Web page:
Septoplasty Correction of nasal septum deformity
OPERATIONSTympanic membrane and ossicle reconstruction Middle ear surgery for inflammatory lesions or cholesteatoma FESS – Functional Endoscopic Sinus Surgery Nasolacrimal duct obstruction Tonsillotomy – “trimming” of palatine tonsils Middle ear tube surgery Adenoidectomy removal of the pharyngeal tonsil Tonsillectomy – removal of palatine tonsils Septoplasty Correction of nasal septum deformity
A deformed nasal septum is one of the most common ENT diseases. The nasal septum divides the nasal cavity into two parts; it is rarely perfectly symmetrical. Surgical correction of the septum is indicated only when curvature is the cause of significant nasal obstruction.
Reasons for nasal septum deformity are divided into acquired and congenital. The first ones are more frequent due to nasal injury, especially frequent in childhood and adolescence, due to increased physical activity and involvement in contactable sports (basketball, handball, boxing, martial arts, etc.).
Congenital curvature of the septum occurs as a result of unsymmetrical growth of the bony and cartilaginous craniofacial skeleton.
Symptoms of nasal septum deformity are:
– nasal obstruction – a feeling of one- or two-sided nasal blockage
– recurrent infections of the paranasal sinuses and throat and chronic persistent rhinitis
– impaired odor sensation
– recurrent hearing disorder caused by difficult balancing of pressure in middle ear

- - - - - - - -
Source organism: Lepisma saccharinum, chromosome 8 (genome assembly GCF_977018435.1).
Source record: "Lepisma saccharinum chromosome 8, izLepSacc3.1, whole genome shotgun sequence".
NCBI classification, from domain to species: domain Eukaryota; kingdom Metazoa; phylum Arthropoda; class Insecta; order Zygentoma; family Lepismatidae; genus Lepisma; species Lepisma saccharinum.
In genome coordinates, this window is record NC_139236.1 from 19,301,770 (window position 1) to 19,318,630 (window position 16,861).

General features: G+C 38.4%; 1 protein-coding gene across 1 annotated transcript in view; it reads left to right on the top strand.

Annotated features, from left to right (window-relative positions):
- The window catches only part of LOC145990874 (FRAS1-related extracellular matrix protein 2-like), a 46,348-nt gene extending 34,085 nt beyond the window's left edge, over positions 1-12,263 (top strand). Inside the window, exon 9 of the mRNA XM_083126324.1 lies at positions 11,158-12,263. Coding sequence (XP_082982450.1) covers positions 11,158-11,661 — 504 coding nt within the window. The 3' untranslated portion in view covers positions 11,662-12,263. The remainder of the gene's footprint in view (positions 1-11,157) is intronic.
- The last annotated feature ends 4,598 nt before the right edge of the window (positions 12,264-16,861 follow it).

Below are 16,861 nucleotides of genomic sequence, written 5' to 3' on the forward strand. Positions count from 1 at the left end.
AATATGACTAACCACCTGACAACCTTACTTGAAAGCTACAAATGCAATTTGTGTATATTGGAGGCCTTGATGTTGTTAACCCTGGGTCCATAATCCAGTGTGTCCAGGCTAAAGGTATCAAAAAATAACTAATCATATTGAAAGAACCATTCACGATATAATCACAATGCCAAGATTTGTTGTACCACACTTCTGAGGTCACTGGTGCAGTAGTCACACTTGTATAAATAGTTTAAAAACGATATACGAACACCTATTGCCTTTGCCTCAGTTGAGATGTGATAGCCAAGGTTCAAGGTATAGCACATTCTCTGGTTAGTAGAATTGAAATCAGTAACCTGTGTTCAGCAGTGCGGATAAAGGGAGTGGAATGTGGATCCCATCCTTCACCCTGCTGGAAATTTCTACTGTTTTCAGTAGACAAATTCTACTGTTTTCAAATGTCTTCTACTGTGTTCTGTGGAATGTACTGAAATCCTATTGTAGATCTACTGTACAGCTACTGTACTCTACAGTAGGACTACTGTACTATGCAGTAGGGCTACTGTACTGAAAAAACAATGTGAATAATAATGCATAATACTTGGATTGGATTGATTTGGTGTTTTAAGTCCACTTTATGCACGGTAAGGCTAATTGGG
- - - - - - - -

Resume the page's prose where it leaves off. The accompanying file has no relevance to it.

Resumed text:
– nasal bleeding
Nasal septum surgery is not associated with a change in the nose shape. Nasal septum surgery concerns the septum itself, not the bone scaffold of the nose. Alternatively, an almost imperceptible collapse of the nasal tip may take place. Often, along with nasal septum surgery, a procedure to reduce lower nasal turbinates, called conchoplasty, should be performed.
Septoplasty or surgery of nasal septum deformity is performed via intranasal technique, i.e., the incision is made at the border of the skin and mucous membrane in the nasal cavity, and the scar is not visible later. The procedure consists of removing the cartilaginous and bony elements of the septum that cause its asymmetry.
Next, these elements are properly pressed and inserted back into the septum. The procedure ends with sutures placed on the incision made and nasal tamponade. Classic tamponade consists in laying a strip of gauze in the nasal cavity. Modern tamponades are much less unpleasant for patients. Instead of classic tamponade, dressings that enable nasal breathing or silicone separators that stabilize intranasal septum are used. After 7 days, separators are removed. It is not painful for the patient.